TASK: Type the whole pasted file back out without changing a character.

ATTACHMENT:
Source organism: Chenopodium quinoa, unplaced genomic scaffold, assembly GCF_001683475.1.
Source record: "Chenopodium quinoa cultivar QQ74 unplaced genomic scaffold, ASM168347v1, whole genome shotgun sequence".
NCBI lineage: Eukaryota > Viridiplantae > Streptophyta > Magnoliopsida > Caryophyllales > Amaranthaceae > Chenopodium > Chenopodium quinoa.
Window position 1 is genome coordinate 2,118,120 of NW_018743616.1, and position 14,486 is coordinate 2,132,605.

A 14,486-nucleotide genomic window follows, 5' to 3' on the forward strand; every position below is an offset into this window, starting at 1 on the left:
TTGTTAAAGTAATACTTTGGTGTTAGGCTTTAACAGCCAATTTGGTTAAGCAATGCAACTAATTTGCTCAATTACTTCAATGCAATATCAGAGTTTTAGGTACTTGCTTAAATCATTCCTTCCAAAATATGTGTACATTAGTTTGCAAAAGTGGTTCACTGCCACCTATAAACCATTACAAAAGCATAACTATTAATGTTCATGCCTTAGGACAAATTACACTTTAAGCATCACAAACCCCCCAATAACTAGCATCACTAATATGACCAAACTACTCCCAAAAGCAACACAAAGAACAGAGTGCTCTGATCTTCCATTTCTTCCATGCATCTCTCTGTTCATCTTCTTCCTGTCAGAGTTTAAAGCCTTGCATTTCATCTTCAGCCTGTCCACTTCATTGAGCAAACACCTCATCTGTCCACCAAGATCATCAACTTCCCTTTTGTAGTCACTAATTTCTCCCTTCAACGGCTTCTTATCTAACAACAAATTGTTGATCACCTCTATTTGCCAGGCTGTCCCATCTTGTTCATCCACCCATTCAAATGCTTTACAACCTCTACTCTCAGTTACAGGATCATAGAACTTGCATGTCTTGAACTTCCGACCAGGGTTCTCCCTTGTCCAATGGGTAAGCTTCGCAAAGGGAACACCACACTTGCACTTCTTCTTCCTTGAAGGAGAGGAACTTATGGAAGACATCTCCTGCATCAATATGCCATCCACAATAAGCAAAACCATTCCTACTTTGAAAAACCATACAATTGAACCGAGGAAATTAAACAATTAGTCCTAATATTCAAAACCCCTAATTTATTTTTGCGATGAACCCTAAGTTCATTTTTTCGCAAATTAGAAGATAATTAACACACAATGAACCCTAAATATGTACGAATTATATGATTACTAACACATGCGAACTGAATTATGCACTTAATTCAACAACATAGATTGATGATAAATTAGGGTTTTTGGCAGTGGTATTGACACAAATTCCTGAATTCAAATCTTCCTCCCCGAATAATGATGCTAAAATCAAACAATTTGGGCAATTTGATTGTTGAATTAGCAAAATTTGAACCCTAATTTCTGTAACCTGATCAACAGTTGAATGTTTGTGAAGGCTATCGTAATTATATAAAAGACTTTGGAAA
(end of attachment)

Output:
Source organism: Chenopodium quinoa, unplaced genomic scaffold, assembly GCF_001683475.1.
Source record: "Chenopodium quinoa cultivar QQ74 unplaced genomic scaffold, ASM168347v1, whole genome shotgun sequence".
NCBI lineage: Eukaryota > Viridiplantae > Streptophyta > Magnoliopsida > Caryophyllales > Amaranthaceae > Chenopodium > Chenopodium quinoa.
Window position 1 is genome coordinate 2,118,120 of NW_018743616.1, and position 14,486 is coordinate 2,132,605.

A 14,486-nucleotide genomic window follows, 5' to 3' on the forward strand; every position below is an offset into this window, starting at 1 on the left:
TTGTTAAAGTAATACTTTGGTGTTAGGCTTTAACAGCCAATTTGGTTAAGCAATGCAACTAATTTGCTCAATTACTTCAATGCAATATCAGAGTTTTAGGTACTTGCTTAAATCATTCCTTCCAAAATATGTGTACATTAGTTTGCAAAAGTGGTTCACTGCCACCTATAAACCATTACAAAAGCATAACTATTAATGTTCATGCCTTAGGACAAATTACACTTTAAGCATCACAAACCCCCCAATAACTAGCATCACTAATATGACCAAACTACTCCCAAAAGCAACACAAAGAACAGAGTGCTCTGATCTTCCATTTCTTCCATGCATCTCTCTGTTCATCTTCTTCCTGTCAGAGTTTAAAGCCTTGCATTTCATCTTCAGCCTGTCCACTTCATTGAGCAAACACCTCATCTGTCCACCAAGATCATCAACTTCCCTTTTGTAGTCACTAATTTCTCCCTTCAACGGCTTCTTATCTAACAACAAATTGTTGATCACCTCTATTTGCCAGGCTGTCCCATCTTGTTCATCCACCCATTCAAATGCTTTACAACCTCTACTCTCAGTTACAGGATCATAGAACTTGCATGTCTTGAACTTCCGACCAGGGTTCTCCCTTGTCCAATGGGTAAGCTTCGCAAAGGGAACACCACACTTGCACTTCTTCTTCCTTGAAGGAGAGGAACTTATGGAAGACATCTCCTGCATCAATATGCCATCCACAATAAGCAAAACCATTCCTACTTTGAAAAACCATACAATTGAACCGAGGAAATTAAACAATTAGTCCTAATATTCAAAACCCCTAATTTATTTTTGCGATGAACCCTAAGTTCATTTTTTCGCAAATTAGAAGATAATTAACACACAATGAACCCTAAATATGTACGAATTATATGATTACTAACACATGCGAACTGAATTATGCACTTAATTCAACAACATAGATTGATGATAAATTAGGGTTTTTGGCAGTGGTATTGACACAAATTCCTGAATTCAAATCTTCCTCCCCGAATAATGATGCTAAAATCAAACAATTTGGGCAATTTGATTGTTGAATTAGCAAAATTTGAACCCTAATTTCTGTAACCTGATCAACAGTTGAATGTTTGTGAAGGCTATCGTAATTATATAAAAGACTTTGGAAA